Regarding snacks, nuts are of course a given. Chocolate is a bit trickier, especially in Sweden where the main chocolate brand puts milk in absolutely anything it can. There are a bunch of vegan options, especially when it comes to dark chocolate. Amongst the store brands I could actually find a bunch of dark chocolate that was vegan and decently affordable, including variations with cranberry! For added variation, I also went with a bunch of the more costly Green Star’s hazelnut chocolate and “ordinary” chocolate. I also took a few bags of vegan candy for a bonus snack during reset days.

Breakfast, the best meal of the day!

Now, regarding dinner, here is what I went with…

West-African stew
Yes, of course I had some stew as well. This was adopted from a book on hiking food Martin had come across, where I added some soy bits. It’s actually surprisingly good. Just boil water and add it to the mix, leave for a couple of minutes and then devour! I found that the soy bits and rice didn’t need to be properly boiled, this was sufficient.

2 dl of quick-boil rice
1 bag of tomato soup powder (“Varma Koppen Tomat”)
0.5 dl crushed peanuts
A handful of dried soy stew bits (I found some from the brand Kung Markatta)

Pasta with soy mince and red lentils
This was a big one, I might have gone a bit overboard. I don’t remember the exact amounts but I took a handful of everything on the list and just mixed it together. This one needs a bit more cooking time, pending on the time needed for the pasta. Mine usually ended up taking 7-10 minutes, usually needing more water than expected. Quite tasty and a nutritional handful for sure.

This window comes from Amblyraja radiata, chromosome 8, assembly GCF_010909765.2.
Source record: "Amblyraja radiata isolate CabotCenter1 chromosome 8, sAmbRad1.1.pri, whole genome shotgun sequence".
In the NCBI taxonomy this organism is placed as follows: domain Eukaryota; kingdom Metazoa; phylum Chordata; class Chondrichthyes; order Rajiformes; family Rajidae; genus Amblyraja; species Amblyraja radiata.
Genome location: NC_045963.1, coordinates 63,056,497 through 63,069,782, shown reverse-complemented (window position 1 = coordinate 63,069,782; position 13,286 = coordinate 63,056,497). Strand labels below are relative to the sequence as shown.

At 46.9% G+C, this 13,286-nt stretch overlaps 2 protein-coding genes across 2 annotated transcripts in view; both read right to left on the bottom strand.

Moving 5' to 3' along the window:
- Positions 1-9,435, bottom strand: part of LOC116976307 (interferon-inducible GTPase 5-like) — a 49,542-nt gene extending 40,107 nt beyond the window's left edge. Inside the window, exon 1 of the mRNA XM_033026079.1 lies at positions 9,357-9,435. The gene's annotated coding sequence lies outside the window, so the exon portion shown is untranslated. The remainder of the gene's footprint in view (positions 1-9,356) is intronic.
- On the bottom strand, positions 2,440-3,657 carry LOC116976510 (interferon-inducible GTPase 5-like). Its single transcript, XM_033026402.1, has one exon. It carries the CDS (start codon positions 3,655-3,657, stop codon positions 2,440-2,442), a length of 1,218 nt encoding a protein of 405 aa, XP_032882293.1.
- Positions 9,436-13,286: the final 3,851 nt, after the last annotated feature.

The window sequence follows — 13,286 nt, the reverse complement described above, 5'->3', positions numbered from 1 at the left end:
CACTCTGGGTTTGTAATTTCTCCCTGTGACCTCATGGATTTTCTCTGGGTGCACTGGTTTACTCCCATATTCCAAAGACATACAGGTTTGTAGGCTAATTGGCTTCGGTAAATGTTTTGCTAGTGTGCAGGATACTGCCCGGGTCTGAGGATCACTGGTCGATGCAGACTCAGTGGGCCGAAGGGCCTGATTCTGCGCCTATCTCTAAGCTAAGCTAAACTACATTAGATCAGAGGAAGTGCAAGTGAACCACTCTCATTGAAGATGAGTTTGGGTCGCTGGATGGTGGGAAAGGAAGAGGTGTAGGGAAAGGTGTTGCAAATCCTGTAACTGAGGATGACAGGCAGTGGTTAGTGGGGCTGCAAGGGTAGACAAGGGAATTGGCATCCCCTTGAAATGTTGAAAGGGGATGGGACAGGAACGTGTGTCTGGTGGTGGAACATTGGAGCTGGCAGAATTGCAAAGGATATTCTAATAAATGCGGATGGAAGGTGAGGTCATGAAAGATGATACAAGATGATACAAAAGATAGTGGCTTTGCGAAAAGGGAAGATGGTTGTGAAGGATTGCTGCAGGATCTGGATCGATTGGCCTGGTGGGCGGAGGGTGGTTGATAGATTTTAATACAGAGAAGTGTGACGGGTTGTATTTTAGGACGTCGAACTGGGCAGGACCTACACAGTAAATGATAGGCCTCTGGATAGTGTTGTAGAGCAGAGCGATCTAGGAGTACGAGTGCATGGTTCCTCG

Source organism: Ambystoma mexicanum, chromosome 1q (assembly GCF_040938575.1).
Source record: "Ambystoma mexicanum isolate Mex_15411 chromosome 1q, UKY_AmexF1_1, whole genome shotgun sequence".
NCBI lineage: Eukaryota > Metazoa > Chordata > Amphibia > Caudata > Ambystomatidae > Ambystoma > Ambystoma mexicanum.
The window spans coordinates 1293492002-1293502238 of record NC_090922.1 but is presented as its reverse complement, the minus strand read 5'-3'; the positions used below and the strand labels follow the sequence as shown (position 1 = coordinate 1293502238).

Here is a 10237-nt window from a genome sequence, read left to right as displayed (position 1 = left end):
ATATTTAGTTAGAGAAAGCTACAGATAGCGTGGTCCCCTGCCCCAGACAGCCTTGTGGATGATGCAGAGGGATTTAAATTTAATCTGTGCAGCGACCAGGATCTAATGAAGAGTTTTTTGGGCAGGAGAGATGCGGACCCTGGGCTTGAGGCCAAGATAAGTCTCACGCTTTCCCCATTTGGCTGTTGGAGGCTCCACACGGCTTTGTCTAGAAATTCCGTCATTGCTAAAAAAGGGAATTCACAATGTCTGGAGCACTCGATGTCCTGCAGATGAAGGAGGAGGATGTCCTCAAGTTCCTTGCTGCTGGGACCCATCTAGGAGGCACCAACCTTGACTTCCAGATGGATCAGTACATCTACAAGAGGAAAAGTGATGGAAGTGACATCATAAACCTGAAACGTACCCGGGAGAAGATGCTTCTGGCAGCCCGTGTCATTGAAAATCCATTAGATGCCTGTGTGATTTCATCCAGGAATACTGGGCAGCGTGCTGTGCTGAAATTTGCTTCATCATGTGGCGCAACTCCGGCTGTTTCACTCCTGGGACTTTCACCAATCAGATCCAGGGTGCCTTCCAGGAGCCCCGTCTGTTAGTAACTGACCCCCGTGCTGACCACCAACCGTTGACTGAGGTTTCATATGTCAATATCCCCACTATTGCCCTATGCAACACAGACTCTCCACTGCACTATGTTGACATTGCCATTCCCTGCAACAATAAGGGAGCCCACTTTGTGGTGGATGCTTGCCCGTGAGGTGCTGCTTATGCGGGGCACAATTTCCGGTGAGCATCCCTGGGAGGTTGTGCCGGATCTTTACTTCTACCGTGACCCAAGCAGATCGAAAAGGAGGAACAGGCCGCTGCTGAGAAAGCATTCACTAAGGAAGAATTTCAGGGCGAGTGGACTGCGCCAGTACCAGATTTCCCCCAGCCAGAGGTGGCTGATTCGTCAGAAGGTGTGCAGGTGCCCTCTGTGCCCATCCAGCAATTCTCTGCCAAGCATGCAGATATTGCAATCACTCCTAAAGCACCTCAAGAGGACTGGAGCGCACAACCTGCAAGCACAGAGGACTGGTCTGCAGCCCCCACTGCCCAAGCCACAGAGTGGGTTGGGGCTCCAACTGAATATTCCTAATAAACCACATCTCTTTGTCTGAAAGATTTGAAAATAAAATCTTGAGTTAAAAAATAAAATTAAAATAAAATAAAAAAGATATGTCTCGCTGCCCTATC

Two handfuls of your favourite pasta (not fresh, obviously)
~1 dl of soy mince
~0.5 dl of red lentils
1/3 of a vegetable bouillon cube
1/3 of a Bolognese spice mix (available in all kinds of variations, check your local store – in Sweden for example “Knorr Spice Mix”)

Couscous base to mix with whatever you like
This is a nice base for a couscous mix that you can add with whatever protein you like – dried beans, lentils, soy, etc. The almond flour really helps bring up the energy density of the meal. I went for the easy option and simply took more variations of dried soy. I’m not a very picky eater. Once again, simply add a 1-2 dl of water and let be for a bit.

0.5 dl couscous
1 dl almond flour
Some dried coriander, yellow curry and cumin in equal shares.
1/4 of a vegetable bouillon cube

Mushroom risotto
This is probably best saved for the early days of your hike, since even vegan cheese can go sour (which I had to learn). It’s very tasty however and adds nice variation to the rest of the hiking food. Needs a bit of cooking time, typically around 10 minutes.

1 dl basmati rice
15g-20g of dried mushrooms
Dried parsley
Garlic powder
Half a vegetable bouillon cube
50g of vegan cheese (typically based on some kind of oil, makes it a bit longer lasting and still adds a fair amount of those energy dense fats)